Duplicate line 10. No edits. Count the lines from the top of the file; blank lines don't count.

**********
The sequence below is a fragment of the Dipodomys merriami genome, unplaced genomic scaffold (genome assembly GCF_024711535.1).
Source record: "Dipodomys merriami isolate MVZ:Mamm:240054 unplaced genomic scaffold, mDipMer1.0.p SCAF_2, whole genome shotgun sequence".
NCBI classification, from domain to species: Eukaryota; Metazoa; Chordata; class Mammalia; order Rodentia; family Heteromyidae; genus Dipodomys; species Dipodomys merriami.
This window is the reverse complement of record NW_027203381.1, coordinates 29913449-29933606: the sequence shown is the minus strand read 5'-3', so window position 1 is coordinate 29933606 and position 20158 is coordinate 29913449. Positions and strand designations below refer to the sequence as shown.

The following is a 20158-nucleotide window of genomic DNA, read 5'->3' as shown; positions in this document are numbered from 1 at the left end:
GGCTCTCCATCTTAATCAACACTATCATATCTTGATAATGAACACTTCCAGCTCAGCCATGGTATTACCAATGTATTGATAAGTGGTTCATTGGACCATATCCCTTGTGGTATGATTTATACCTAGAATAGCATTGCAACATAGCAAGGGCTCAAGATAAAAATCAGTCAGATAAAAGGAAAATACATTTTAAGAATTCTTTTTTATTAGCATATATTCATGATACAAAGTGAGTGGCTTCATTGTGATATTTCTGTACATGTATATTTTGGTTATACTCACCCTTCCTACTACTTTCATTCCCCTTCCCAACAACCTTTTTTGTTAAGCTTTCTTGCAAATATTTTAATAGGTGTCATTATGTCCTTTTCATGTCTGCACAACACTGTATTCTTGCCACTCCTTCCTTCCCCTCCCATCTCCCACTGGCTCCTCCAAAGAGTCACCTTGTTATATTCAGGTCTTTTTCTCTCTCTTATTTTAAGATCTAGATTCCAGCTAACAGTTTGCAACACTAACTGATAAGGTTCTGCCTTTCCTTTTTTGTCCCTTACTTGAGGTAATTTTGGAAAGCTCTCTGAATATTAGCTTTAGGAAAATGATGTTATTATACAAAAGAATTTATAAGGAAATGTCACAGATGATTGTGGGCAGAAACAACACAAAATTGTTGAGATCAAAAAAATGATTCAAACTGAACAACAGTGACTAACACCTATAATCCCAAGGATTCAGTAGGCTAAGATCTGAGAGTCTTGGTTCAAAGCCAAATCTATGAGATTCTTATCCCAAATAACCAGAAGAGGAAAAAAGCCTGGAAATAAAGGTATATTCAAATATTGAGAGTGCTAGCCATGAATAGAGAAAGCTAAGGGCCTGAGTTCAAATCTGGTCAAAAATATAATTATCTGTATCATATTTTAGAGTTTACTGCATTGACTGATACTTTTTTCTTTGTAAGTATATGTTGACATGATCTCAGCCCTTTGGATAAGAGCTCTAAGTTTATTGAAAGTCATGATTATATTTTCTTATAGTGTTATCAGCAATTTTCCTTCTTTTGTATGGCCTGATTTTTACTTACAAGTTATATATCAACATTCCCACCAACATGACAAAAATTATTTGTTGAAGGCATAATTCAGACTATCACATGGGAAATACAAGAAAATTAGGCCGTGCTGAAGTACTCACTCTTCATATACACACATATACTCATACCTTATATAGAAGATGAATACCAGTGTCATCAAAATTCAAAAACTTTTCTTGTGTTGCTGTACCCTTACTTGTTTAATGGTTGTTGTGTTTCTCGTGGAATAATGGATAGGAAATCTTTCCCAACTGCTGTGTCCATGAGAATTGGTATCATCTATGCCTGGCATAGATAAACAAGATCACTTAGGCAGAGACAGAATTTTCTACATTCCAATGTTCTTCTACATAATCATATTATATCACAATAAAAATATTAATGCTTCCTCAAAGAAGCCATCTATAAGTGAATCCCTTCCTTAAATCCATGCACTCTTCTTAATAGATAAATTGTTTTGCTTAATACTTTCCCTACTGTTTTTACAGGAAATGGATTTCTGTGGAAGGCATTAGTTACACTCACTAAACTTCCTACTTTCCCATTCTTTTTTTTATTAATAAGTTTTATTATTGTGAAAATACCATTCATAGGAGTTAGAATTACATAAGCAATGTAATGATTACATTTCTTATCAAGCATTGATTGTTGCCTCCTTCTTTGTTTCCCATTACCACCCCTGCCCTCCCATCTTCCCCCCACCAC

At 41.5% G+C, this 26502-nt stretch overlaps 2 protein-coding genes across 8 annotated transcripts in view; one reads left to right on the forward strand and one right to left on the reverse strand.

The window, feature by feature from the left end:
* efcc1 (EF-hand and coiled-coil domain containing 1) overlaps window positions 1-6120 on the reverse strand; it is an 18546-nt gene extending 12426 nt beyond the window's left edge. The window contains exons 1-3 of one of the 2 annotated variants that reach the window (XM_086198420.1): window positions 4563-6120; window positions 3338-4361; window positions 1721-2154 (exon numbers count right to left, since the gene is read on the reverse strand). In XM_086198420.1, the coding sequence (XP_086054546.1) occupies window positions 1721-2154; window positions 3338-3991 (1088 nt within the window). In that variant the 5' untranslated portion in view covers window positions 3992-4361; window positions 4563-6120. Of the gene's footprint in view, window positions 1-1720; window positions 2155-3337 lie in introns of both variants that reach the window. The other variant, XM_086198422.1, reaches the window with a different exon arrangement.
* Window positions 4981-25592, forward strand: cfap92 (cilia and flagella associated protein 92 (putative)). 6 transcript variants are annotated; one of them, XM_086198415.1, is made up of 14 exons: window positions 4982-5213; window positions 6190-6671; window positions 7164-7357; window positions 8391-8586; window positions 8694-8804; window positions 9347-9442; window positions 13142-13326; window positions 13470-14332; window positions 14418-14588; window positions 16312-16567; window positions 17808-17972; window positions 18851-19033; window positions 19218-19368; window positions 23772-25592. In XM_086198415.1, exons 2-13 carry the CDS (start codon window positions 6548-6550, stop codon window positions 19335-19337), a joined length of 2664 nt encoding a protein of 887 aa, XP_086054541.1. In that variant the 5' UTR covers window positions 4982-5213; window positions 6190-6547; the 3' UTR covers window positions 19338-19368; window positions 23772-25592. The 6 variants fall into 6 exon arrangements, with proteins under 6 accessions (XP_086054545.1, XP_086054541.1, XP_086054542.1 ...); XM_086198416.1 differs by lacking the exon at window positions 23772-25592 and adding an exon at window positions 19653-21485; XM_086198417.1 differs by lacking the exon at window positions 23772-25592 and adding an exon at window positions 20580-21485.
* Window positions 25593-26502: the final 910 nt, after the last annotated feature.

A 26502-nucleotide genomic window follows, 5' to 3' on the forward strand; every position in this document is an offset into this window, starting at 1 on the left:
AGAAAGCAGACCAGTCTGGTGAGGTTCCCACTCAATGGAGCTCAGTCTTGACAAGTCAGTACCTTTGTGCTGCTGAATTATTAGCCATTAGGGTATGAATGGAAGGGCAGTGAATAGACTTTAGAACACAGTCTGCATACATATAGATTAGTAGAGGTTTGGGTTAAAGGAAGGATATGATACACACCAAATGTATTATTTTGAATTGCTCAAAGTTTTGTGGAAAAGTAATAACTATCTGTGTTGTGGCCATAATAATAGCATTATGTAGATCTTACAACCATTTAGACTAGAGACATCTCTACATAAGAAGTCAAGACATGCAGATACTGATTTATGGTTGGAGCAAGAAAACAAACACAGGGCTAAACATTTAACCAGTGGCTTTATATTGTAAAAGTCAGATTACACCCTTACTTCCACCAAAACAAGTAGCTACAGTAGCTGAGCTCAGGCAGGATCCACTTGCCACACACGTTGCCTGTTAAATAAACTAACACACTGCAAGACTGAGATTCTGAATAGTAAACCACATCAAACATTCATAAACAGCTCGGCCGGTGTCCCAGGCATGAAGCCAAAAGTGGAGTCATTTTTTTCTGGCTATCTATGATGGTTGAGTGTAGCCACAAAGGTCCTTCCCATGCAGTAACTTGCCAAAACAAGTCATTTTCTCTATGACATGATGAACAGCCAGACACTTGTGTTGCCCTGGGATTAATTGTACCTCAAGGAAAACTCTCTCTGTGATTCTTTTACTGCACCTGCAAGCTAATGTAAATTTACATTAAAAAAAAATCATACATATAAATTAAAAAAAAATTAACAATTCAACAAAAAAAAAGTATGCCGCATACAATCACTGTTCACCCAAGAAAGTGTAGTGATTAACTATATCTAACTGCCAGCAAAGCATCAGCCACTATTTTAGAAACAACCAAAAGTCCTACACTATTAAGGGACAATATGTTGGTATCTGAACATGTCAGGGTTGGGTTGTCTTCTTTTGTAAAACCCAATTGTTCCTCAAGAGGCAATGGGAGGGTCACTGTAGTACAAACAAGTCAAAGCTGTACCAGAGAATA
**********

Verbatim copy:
* Window positions 4981-25592, forward strand: cfap92 (cilia and flagella associated protein 92 (putative)). 6 transcript variants are annotated; one of them, XM_086198415.1, is made up of 14 exons: window positions 4982-5213; window positions 6190-6671; window positions 7164-7357; window positions 8391-8586; window positions 8694-8804; window positions 9347-9442; window positions 13142-13326; window positions 13470-14332; window positions 14418-14588; window positions 16312-16567; window positions 17808-17972; window positions 18851-19033; window positions 19218-19368; window positions 23772-25592. In XM_086198415.1, exons 2-13 carry the CDS (start codon window positions 6548-6550, stop codon window positions 19335-19337), a joined length of 2664 nt encoding a protein of 887 aa, XP_086054541.1. In that variant the 5' UTR covers window positions 4982-5213; window positions 6190-6547; the 3' UTR covers window positions 19338-19368; window positions 23772-25592. The 6 variants fall into 6 exon arrangements, with proteins under 6 accessions (XP_086054545.1, XP_086054541.1, XP_086054542.1 ...); XM_086198416.1 differs by lacking the exon at window positions 23772-25592 and adding an exon at window positions 19653-21485; XM_086198417.1 differs by lacking the exon at window positions 23772-25592 and adding an exon at window positions 20580-21485.